As a dutiful father of a young child, I have watched A Charlie Brown Christmas too many times already this season. Amazingly, I still like it, though it’s no thanks to the characters. In fact, now that I almost have it memorized, I can say with authority that the Peanuts characters are all horrible people.
Charlie Brown is a depressive. Lucy is violent and sexually predatory, yet maintains a side gig doling out psychiatric advice for a nickel. Linus clutches his blanket and shakes like Danny Torrance from The Shining as he recites biblical passages with a full awareness of his own futility. Snoopy is not “mercurial,” or “imaginative”—he’s an unrepentant sociopath of the Talented Mr. Ripley variety who sells out his boy Charlie time and again: When Charlie gets the opportunity to turn his life around and direct the school play, Snoopy actually boos his introduction to the cast. “Man’s best friend,” is all Chuck can muster, but I’ll say it: What an asshole.
Had that scraggly tree Charlie picked out been loved for what it was, we’d have had a moral on our hands. But instead, the Peanuts gang (and let’s be clear—it’s a gang) loot Snoopy’s award-winning doghouse, tart the tree up to look exactly like everything Charlie Brown hates, and present it to him. But—get this—Charlie Brown loves it! Of course! Because Negative Attention Is Better Than None at All, Charlie Brown. As they join together in a wide-mouthed version of “Hark, the Herald Angels Sing,” any hope for a message is demolished. Conform, consume. Buy that pink aluminum tree, quote scripture to an empty auditorium, and sing the pain away.
And yet the show doesn’t come off the rails. In fact, it’s kind of beautiful, thanks to the counter-mood set by West Coast jazz pianist Vince Guaraldi, whose inclusion in the series is a true masterstroke in the history of music supervision. I don’t think it’s a stretch to place early Peanuts next to John Williams scores and the Goodfellas soundtrack: The marriage of sound and picture creates an emotional resonance that the script and its characters might not (um, do not) have otherwise. For a captive viewer like myself, it’s that resonance that keeps me from throwing my child’s dollhouse at the TV set.
“I want to write standards, not just hits.”—Vince Guaraldi
A Charlie Brown Christmas almost never made it to TV. The Peanuts comic strip was huge in the early 60s, but CBS passed on the pilot, feeling it was slow, choppy, and kind of weird. Coca-Cola stepped in to sponsor the show, and the 1965 debut came in second in the ratings behind Bonanza. UnlikeBonanza, however, the Vince Guaraldi soundtrack remains a seasonal bestseller 50 years later.
The show has a strange tempo inherent within it: the child actors, for one, don’t sound like they actually know what they’re saying, so you can hear all kinds of cuts and edits in their dialogue. In part, it’s that endearing choppiness that Guaraldi’s trio smooths over. Sally’s almost incoherent line, “All I want is what I have coming to me. All I want is my fair share,” actually settles into normalcy when placed in Vince’s cool jazz context. Without the music, it would sound like she’s having a stroke. This same dynamic occurs throughout the 22-minute show: the music actually fixes problems simply by giving the scenes a groove.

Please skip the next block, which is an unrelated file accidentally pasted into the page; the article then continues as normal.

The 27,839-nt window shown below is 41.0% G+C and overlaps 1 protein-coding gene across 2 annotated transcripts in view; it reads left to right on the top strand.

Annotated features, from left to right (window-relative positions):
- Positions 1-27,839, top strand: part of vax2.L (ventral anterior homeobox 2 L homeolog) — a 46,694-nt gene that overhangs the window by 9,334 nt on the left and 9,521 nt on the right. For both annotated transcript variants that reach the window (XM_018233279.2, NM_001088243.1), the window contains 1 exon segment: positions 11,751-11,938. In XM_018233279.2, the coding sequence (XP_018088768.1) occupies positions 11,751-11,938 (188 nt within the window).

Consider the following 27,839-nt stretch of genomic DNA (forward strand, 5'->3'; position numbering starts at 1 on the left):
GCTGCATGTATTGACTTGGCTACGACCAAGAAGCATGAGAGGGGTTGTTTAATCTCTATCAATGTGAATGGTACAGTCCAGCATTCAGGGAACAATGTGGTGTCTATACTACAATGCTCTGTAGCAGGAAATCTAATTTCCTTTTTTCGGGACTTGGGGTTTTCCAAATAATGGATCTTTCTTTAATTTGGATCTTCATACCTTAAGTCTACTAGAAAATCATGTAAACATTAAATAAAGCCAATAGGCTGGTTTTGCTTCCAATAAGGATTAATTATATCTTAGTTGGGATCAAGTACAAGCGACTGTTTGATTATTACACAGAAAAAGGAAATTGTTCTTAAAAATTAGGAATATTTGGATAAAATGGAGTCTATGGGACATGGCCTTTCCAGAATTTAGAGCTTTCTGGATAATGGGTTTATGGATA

Guaraldi’s interpretation of winter is as a sublime and meditative season, and it’s a true Californian who can maintain such a picturesque remove on the subject. In “Skating,” his right hand conjures falling snow, and in “Christmas Time Is Here” the elongated chords stretch across the bars like that frozen pond the kids are skating (and practically killing each other) on. He’s an impressionist that swings, Bill Evans with a smile, and in his playing he teases out the best qualities of Schroeder (skill), Linus (poetry), and Snoopy (cool). In our present, AutoTuned age of digital recording, the conscious decision to keep a slightly-out-of-tune children’s choir on the soundtrack evokes empathy and collective nostalgia—we’ve all been in those wonky, imperfect school plays at some point in our lives. Even the crudely drawn animation swells into three-dimensionality against the ambient reverbs and acoustic room sounds achieved during recording.
“I don’t think I’m a great piano player.”—Vince Guaraldi
If you are to purchase A Charlie Brown Christmas off Amazon Prime, you get two Post-Guaraldi Peanuts specials that prove how desperately the entire operation needed him. Porny 80s saxophones, nods to Flashdance (the all-you-need-to-know title: FlashBeagle) and a Peppermint Patty exercise video that reimagines Tony Basil’s “Hey Mickey” are beneath the franchise Guaraldi helped build. Those latter specials are its Vegas years, its cash grab, its visible decline. Don’t watch them. They will make you cry and cry.
Instead, watch A Charlie Brown Christmas. With Vince at the wheel, winter is rumination, the kids are forgivable, and the show itself is a gentle, intimate, even private, experience. More than any character, it’s Guaraldi who conjures it all while poking a hopeful ray of Northern California sunshine into an otherwise bleak, barely benign version of Lord of the Flies.
You’re a good man, Vince Guaraldi.
Mike Errico is a recording artist, writer, producer, music supervisor, and lecturing professor, with both critically acclaimed releases and extensive composition credits in film and TV. He has taught songwriting at Yale and Wesleyan, and is currently teaching at NYU’s Clive Davis Institute of Recorded Music. In addition to his music career, Errico was senior online editor of Blender magazine, and is a contributor to Guitar World, ASCAP’s Playback magazine, and Cuepoint.